Our thorough analysis of the state of the fashion industry in 2018 revealed thoughtful insights relating to important topics like sustainability, as well as more micro-trends like tie-dye which were on the minds of both designers and consumers this year.
As we reconcile with what trends to be on the lookout for in 2019, it’s always wise to first take a look at Hollywood (we’re looking at you Timothée Chalamet at the Golden Globes). That isn’t to say that actors are usually setting the trends. Rather, their sartorial imprint is usually an indication that a particular brand or aesthetic is going to go mainstream (think the “scrumbro” phenomenon embodied by Jonah Hill and Shia LaBeouf this year).
Without the aid of a crystal ball, it’s impossible to know what brands and specific pieces will have big moments in 2019. But chances are, these seven actors — some more known than others — will have a big part in establishing the more prominent trends in the new year, and prove that in some instances, the man truly makes the clothes.
You could make the argument that Timothée Chalamet’s first full-fledged “fashion moments” occurred at the premieres for Call Me By Your Name at the London Film Festival and Berlin Film Festival when he opted to go for ensembles designed completely by Haider Ackermann from Berluti’s Fall/Winter 2017 collection (he would also turn to the designer for an all-white tux at the Oscars).
While seemingly subdued, there were hints of flare; most notably the burgundy velvet bomber he paired over a crisp, white shirt. This decision to “dress down,” was further reinforced later at the Independent Spirit Awards when Chalamet countered the normal duds of attendees with a Fall 2018 Off White utility shirt.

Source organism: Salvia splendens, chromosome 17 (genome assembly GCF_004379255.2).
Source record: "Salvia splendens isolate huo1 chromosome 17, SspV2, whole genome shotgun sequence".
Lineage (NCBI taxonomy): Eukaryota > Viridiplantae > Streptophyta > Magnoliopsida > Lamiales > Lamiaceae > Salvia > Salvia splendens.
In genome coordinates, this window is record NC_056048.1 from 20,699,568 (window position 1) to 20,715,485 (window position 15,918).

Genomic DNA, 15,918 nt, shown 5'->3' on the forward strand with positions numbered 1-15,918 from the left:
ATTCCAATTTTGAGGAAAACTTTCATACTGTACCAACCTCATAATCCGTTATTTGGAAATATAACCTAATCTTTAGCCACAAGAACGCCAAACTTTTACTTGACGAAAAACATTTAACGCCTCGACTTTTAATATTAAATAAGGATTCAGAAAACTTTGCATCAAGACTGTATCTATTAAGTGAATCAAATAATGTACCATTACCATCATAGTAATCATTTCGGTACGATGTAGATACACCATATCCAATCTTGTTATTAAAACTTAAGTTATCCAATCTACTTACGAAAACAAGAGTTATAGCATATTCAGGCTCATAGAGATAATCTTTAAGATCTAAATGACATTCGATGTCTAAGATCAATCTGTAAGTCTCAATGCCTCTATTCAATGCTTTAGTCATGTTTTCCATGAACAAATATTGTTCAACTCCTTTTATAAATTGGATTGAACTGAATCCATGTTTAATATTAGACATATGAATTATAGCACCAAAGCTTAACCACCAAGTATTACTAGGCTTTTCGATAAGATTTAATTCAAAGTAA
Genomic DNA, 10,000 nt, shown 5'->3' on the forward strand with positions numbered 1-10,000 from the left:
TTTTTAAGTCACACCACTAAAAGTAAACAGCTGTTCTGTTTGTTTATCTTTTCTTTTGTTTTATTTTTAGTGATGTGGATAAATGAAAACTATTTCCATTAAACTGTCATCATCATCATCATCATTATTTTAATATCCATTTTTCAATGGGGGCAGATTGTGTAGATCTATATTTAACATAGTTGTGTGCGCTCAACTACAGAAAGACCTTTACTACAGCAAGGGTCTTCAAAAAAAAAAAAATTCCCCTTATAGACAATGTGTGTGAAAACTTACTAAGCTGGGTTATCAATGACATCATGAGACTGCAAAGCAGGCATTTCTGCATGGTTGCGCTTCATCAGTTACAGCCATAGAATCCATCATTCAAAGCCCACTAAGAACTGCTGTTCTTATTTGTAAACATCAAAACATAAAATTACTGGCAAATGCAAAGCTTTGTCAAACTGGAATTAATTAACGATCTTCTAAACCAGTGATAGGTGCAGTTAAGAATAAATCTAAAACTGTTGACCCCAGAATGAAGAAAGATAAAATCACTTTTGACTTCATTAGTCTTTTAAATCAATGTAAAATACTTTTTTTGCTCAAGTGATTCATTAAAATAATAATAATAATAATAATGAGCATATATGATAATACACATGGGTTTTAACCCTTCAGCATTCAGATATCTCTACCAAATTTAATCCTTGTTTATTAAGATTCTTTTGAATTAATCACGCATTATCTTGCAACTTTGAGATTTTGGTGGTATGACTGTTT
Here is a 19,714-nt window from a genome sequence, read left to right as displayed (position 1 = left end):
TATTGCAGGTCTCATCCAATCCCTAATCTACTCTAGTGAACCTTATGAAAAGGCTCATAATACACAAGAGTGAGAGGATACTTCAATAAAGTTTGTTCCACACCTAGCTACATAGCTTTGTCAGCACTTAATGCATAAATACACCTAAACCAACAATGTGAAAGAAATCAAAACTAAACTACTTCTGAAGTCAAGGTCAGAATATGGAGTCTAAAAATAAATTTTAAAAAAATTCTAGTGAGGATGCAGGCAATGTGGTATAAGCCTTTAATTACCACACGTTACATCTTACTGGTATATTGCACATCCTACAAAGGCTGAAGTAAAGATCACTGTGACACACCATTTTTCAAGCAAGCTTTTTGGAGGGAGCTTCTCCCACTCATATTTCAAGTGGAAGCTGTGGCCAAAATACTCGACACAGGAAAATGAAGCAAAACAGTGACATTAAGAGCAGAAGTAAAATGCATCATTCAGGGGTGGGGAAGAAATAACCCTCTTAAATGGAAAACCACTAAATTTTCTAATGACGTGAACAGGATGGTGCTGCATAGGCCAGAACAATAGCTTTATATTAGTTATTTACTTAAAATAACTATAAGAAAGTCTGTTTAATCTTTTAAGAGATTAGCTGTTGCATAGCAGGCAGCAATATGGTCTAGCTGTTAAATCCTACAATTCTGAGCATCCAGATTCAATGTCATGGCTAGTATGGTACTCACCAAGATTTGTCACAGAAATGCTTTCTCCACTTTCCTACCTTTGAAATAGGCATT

But that isn’t to say Chalamet is a one-trick-pony. His take on glitz comes with a nice, contemporary twist. He’s notably donned a powder-blue cherry-blossom suit from Alexander McQueen that he paired with chunky sneakers, and attended the premiere for Beautiful Boy in a monochromatic, red Louis Vuitton suit which he accessorized with a pair of the brand’s white running sneakers.
It’s clear that Chalamet excels in both worlds. And since he has yet to be sign an endorsement deal with a major couture house, expect the 22-year-old to continue to push the boundaries.
Atlanta director, Hiro Murai has said of Lakeith Stanfield, “The thing about Keith is, he can really wear anything and make it look cool, so we constantly try to push that and see what he can pull off.”
The sentiment doesn’t just reflect Stanfield’s brilliance as Darius on the show, but bleeds into the ensembles he opts for when not in character.
The red carpet has proven to be a chance for experimentation. Whether that means donning his mother’s hat, shaving half of his head, wearing a women’s suit, or rocking a ski-mask, Stanfield seems completely unafraid of taking risks, and immune to criticisms if his choices are deemed to be too out of left field.
Whereas someone like Timothée Chalamet’s style speaks to a strong relationship with Haider Ackermann — and specific pieces — Lakeith Stanfield’s overarching opinion about clothes seems to the main takeaway.
“I do what feels right,” he says, adding, “it’s caring and not caring, mixed together.”
As such, his closet is a reflection of that ethos; at one time boasting unique items like a Darren McFadden Raiders jersey, Gucci loafers with insect prints, kimonos, turbans, and a captain’s hat.